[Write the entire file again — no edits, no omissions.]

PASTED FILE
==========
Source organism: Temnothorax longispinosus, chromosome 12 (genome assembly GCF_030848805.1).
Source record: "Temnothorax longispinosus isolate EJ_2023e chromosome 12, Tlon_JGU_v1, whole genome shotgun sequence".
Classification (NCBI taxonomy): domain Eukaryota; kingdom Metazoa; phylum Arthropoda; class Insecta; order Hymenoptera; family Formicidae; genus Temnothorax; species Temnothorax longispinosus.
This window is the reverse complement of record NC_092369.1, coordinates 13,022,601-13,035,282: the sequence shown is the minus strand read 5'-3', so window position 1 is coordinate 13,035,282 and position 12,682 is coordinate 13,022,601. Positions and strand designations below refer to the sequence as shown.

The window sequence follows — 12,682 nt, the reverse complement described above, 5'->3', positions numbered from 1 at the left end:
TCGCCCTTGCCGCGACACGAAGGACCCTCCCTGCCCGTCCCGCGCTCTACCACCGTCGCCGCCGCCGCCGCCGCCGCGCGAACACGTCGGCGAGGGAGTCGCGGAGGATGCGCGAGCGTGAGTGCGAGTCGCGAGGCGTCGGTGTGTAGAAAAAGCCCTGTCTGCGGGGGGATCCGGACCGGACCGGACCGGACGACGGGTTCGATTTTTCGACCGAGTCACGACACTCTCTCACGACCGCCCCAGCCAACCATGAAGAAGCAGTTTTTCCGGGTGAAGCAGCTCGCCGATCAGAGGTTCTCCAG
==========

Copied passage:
Source organism: Temnothorax longispinosus, chromosome 12 (genome assembly GCF_030848805.1).
Source record: "Temnothorax longispinosus isolate EJ_2023e chromosome 12, Tlon_JGU_v1, whole genome shotgun sequence".
Classification (NCBI taxonomy): domain Eukaryota; kingdom Metazoa; phylum Arthropoda; class Insecta; order Hymenoptera; family Formicidae; genus Temnothorax; species Temnothorax longispinosus.
This window is the reverse complement of record NC_092369.1, coordinates 13,022,601-13,035,282: the sequence shown is the minus strand read 5'-3', so window position 1 is coordinate 13,035,282 and position 12,682 is coordinate 13,022,601. Positions and strand designations below refer to the sequence as shown.

The window sequence follows — 12,682 nt, the reverse complement described above, 5'->3', positions numbered from 1 at the left end:
TCGCCCTTGCCGCGACACGAAGGACCCTCCCTGCCCGTCCCGCGCTCTACCACCGTCGCCGCCGCCGCCGCCGCCGCGCGAACACGTCGGCGAGGGAGTCGCGGAGGATGCGCGAGCGTGAGTGCGAGTCGCGAGGCGTCGGTGTGTAGAAAAAGCCCTGTCTGCGGGGGGATCCGGACCGGACCGGACCGGACGACGGGTTCGATTTTTCGACCGAGTCACGACACTCTCTCACGACCGCCCCAGCCAACCATGAAGAAGCAGTTTTTCCGGGTGAAGCAGCTCGCCGATCAGAGGTTCTCCAG